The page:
Little letter pics

What a Night!

Dear A to Z Supporters,

Thank you for being so very generous. Thank you for showing up and filling the room at Park Place on Saturday night. Thank you for supporting our mission and for helping us make a difference in the lives of many marginalized children. Because of you, we were able to raise $7, 142!!

Thank you for valuing the power of literacy both here in Crystal Lake, Illinois and far off places like Lusaka, Zambia. You understand the important role books play to inspire and to liberate young minds.

Thank you for being so charitable in your giving and joyfully participating in our annual fundraiser. And most importantly, thank you for helping our organization to grow and thrive over the last eight years.

Time to Bowl For Hunger

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Love to bowl? So does A to Z!

We will be hosting our 1st annual family-friendly Hunger Bowl on Thursday, November 17, 2016. Come to Metro Bowl anytime from 4:00 – 7:00 PM. to raise money for Shine Reading Academy’s lunch program. Bring your whole family for unlimited bowling for just $40. Individual tickets are $20 for adults.  Come bowl a few games while supporting an amazing school in Zambia.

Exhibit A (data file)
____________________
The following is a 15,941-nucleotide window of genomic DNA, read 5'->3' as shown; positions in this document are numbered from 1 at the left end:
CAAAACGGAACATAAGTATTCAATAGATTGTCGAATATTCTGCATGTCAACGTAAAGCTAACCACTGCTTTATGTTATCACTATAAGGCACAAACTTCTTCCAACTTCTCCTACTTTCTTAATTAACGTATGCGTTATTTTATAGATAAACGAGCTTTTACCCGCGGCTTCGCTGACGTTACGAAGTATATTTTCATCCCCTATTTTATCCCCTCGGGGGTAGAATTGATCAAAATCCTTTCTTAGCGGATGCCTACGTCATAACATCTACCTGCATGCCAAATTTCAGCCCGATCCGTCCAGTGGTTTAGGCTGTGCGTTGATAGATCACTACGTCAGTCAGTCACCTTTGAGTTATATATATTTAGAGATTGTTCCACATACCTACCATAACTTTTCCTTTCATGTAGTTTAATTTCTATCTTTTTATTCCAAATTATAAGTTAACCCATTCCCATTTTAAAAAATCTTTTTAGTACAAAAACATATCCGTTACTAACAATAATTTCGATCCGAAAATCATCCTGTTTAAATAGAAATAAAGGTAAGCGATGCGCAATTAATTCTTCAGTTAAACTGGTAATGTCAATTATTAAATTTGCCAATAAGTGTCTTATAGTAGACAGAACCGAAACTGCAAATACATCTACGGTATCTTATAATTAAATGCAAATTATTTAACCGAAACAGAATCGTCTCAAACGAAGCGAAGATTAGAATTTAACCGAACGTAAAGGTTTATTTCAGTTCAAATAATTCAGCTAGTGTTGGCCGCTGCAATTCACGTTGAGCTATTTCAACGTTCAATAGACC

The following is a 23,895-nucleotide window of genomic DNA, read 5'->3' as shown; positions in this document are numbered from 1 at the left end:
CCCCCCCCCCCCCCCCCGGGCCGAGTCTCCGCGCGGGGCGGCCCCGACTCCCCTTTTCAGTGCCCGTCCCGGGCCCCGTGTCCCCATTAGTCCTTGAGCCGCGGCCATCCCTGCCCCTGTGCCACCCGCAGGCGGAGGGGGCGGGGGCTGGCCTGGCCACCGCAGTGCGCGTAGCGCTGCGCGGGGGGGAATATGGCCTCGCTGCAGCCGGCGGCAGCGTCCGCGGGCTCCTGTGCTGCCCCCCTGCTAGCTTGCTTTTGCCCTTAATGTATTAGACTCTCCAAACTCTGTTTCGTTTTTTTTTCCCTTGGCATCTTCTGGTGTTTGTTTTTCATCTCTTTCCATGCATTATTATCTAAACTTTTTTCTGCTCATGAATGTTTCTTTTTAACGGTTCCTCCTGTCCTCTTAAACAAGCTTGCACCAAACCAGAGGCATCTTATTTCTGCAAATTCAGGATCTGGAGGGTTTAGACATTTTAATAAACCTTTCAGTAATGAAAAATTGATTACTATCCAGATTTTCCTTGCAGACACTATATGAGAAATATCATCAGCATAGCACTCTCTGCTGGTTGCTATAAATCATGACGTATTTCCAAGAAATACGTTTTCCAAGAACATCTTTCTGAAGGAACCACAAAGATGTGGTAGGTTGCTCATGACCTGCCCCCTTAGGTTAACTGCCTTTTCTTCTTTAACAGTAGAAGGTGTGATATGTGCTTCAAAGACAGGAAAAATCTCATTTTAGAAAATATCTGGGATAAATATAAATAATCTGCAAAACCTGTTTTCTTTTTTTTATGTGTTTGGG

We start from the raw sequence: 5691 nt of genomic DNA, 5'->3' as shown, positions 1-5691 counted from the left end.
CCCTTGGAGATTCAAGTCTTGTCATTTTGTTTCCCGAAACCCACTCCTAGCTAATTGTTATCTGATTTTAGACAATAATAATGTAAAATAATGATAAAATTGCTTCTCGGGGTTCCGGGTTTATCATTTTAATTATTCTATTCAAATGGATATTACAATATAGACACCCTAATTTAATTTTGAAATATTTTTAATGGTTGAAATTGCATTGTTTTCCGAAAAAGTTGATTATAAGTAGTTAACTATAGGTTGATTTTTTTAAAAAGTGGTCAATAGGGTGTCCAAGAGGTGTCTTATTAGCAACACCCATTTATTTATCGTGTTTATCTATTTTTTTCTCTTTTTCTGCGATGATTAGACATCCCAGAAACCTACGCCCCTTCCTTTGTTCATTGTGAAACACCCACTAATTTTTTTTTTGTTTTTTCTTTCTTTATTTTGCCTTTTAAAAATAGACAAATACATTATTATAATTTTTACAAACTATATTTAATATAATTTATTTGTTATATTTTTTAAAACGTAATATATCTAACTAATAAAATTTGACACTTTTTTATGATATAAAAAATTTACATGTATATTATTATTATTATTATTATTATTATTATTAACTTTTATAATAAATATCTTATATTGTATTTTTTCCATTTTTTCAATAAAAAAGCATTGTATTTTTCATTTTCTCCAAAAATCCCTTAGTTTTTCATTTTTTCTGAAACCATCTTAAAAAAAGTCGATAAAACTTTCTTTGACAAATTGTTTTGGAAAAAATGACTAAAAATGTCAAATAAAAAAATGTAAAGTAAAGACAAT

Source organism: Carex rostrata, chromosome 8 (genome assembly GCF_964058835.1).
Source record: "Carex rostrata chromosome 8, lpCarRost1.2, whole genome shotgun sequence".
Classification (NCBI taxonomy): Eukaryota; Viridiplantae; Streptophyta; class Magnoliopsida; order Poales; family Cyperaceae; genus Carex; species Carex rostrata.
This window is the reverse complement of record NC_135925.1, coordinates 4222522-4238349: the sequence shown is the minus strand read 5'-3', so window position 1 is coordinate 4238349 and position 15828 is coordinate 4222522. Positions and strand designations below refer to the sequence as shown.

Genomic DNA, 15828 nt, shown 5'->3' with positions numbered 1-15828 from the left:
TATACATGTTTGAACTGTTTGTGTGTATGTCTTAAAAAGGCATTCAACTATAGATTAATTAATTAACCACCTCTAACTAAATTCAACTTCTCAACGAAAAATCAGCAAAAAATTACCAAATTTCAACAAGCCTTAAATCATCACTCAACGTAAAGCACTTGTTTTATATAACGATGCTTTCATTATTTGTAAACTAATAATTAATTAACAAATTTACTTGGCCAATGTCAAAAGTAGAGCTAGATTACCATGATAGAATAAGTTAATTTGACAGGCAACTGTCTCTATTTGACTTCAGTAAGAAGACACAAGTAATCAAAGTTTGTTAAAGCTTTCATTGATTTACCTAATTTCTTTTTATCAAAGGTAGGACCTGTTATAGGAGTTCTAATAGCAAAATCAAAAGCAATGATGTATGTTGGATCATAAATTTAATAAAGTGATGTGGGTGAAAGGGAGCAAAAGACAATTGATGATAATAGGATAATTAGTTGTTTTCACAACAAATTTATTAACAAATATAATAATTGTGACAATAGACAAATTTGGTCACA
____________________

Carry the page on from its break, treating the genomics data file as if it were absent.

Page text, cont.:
Reflecting on Professional Learning in Zambia

As the 2016-17 school year began last week, I spent some time reflecting on the summer months along with A to Z’s work in Zambia this past June. A wonderful memory that continues to linger in my mind is our day of professional development with 150 Zambian teachers at School of Hope.

Teachers from all over the area came together to learn and grow; men and women wanting to make a difference in the lives of their students. Dave, Betty and I provided teachers with opportunities to attend sessions on reading, writing, asking questions, and literacy in content areas. There was something for everyone.

Without a doubt, I am confident that A to Z is continuing to impact the lives of Zambian students and teachers. Although our nonprofit is small, our educational impact is large.  By providing valuable support, we have increased literacy levels and the love of reading within schools and communities.